SMITH: To Colby, $500 was a lot, too
Published: Wednesday, November 7, 2012 at 6:35 p.m.
Last Modified: Wednesday, November 7, 2012 at 6:35 p.m.
You know Colby Groom. He’s the Healdsburg kid who anguished through two open-heart surgeries before age 10, then asked his vintner father if they could make and sell a wine and donate the profits to healthy-heart research and services.
Colby Red was born. Colby hoped his dad, Daryl, might sell enough wine for them to make $500 in donations.
It blows the 14-year-old’s mind that they’ve now topped $250,000. Colby Red is sold at major stores and is poured at Capital Grille, Flemings steakhouses and Kona Grill.
Colby, a freshman at Cardinal Newman, intends to keep on so that “one day, people may not have to go through invasive heart procedures ever again.”
WHY SHOP LOCAL when you can shop super-local?
Downtown Santa Rosa’s Share Exchange & Made Local Marketplace, retailer of arts, crafts and foods from more than 270 creative locals, has made a valuable promise this holiday season to 11 Sonoma County schools.
To boost local shopping and education, the shop on Fifth Street will donate 20 percent of November sales’ proceeds to the partnering schools.
MILES DRIVEN: The past three years, Miles Levin has collected and donated nearly 3,000 jackets, blankets, sleeping bags, tents, tarps and pairs of socks and gloves to help homeless people endure Sonoma County’s winter.
The humanitarian achievement is all the more impressive because Miles, now 17 and a senior at Sonoma Academy, deals with seizures that take a toll on him.
He persists, and he hopes this season’s warm-gear drive, his last, will be the biggest. He has drop-off boxes for new and used items — new socks only, please — at the Airport Club on Aviation Boulevard and just inside the entrance to the gym at his school at Kawana Springs Road and Farmers Lane.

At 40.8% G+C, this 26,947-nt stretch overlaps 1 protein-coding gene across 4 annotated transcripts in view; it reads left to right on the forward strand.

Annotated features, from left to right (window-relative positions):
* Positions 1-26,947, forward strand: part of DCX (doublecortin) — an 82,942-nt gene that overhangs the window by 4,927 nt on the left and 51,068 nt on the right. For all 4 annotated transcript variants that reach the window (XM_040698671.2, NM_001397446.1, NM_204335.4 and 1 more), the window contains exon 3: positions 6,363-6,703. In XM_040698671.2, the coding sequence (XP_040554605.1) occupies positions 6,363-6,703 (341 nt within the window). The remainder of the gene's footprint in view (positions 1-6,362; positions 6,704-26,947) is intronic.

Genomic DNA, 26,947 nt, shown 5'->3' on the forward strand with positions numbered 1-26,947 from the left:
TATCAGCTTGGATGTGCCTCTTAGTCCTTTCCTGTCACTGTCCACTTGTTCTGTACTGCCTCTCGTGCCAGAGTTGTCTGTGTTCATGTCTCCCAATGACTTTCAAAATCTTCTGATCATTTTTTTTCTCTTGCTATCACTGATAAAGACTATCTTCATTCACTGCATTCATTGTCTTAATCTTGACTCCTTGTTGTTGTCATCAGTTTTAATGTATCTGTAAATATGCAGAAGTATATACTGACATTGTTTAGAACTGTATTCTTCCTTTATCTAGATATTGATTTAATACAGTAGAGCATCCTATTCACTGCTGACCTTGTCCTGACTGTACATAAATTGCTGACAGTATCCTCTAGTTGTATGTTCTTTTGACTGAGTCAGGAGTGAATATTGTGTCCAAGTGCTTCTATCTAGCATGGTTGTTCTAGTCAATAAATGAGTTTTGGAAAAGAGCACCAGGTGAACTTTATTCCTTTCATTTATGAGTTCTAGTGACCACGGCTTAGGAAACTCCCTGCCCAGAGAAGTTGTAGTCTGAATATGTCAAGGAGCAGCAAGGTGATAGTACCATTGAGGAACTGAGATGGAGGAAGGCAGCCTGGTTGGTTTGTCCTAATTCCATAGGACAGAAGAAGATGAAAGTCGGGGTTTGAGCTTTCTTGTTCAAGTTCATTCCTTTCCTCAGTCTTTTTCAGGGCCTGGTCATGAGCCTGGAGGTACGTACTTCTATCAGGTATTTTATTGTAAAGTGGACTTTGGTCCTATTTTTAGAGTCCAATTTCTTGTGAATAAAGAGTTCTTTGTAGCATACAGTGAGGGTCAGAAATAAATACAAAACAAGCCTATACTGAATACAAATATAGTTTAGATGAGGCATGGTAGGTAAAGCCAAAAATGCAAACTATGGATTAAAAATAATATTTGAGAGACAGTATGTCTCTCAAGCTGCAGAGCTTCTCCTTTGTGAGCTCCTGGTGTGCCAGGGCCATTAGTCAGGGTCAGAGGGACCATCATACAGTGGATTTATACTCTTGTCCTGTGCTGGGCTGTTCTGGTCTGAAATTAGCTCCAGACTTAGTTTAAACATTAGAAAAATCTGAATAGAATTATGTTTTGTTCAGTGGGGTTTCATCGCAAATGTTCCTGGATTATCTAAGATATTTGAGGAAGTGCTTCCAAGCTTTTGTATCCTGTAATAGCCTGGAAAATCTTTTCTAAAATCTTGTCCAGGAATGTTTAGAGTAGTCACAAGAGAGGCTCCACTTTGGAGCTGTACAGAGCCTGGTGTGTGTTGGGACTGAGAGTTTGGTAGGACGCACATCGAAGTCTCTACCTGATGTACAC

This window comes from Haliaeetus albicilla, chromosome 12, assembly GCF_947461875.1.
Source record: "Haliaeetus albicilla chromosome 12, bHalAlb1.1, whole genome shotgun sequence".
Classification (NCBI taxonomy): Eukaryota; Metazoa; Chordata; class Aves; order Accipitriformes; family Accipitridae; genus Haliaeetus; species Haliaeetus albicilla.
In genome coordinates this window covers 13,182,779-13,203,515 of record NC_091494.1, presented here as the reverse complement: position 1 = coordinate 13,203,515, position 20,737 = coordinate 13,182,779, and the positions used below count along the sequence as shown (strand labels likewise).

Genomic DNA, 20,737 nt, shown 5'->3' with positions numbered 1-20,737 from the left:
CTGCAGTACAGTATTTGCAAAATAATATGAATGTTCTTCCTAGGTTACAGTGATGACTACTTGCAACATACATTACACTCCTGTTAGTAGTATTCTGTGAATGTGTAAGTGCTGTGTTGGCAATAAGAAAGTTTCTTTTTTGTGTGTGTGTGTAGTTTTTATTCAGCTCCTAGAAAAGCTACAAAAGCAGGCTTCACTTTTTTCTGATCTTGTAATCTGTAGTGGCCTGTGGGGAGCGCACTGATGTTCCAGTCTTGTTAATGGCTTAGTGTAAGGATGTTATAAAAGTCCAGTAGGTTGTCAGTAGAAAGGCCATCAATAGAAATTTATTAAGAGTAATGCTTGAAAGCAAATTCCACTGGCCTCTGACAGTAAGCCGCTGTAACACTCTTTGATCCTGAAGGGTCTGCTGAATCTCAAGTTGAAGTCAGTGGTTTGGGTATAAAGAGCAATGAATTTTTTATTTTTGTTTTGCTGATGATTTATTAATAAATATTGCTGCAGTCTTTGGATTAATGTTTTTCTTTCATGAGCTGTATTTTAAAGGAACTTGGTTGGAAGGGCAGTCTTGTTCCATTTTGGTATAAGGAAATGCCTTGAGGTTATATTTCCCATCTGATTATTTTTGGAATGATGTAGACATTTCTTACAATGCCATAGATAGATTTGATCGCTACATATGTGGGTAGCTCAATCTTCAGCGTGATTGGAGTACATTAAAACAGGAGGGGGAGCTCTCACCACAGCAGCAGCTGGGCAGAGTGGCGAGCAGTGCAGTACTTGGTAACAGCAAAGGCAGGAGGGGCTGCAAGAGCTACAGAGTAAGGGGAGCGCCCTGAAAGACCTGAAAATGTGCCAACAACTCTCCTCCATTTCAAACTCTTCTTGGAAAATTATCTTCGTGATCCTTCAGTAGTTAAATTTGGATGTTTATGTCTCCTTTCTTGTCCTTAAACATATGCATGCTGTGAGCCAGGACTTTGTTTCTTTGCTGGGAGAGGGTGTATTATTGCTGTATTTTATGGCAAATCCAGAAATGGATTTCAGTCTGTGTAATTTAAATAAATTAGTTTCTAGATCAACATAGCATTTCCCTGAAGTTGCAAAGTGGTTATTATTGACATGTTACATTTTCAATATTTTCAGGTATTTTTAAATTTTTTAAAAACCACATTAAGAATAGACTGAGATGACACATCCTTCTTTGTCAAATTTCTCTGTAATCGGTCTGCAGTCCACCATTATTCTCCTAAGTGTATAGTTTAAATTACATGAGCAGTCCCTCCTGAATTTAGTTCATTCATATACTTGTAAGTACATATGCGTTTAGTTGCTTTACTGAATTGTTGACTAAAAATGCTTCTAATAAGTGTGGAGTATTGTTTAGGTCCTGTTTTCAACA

KATI BAKES: Not long after Kati Hilario learned from her mother, Lisa Ann, to make a tasty pumpkin pie she learned that many more Sonoma County people than she would expect go without sufficient food.
For the second Thanksgiving, the 13-year-old Rincon Valley Middle Schooler will bake and sell pies, and donate the money to the Redwood Empire Food Bank.
Kati (firstname.lastname@example.org) is grateful to Nancy’s Fancy’s for the use its commercial kitchen. Her goal: 40 pies times $15 equals serious dough for the food bank.
FRIENDLY FOOD FIGHT: The food bank’s Billy Bartz went to Sonoma Country Day School to accept a $1,200 donation from the private school’s harvest fair.
Bartz praised the kids’ intention also to give a heap of food to REFB’s winter drive, which has placed donation barrels at scores of markets, other businesses and schools.
The Country Day students know they’ve got work to do if they’re to be the top food-drive school. Last year, kids at Rohnert Park’s Lawrence E. Jones Middle School pitched in 3,619 pounds.
(Chris Smith is at 521-5211 and email@example.com.)
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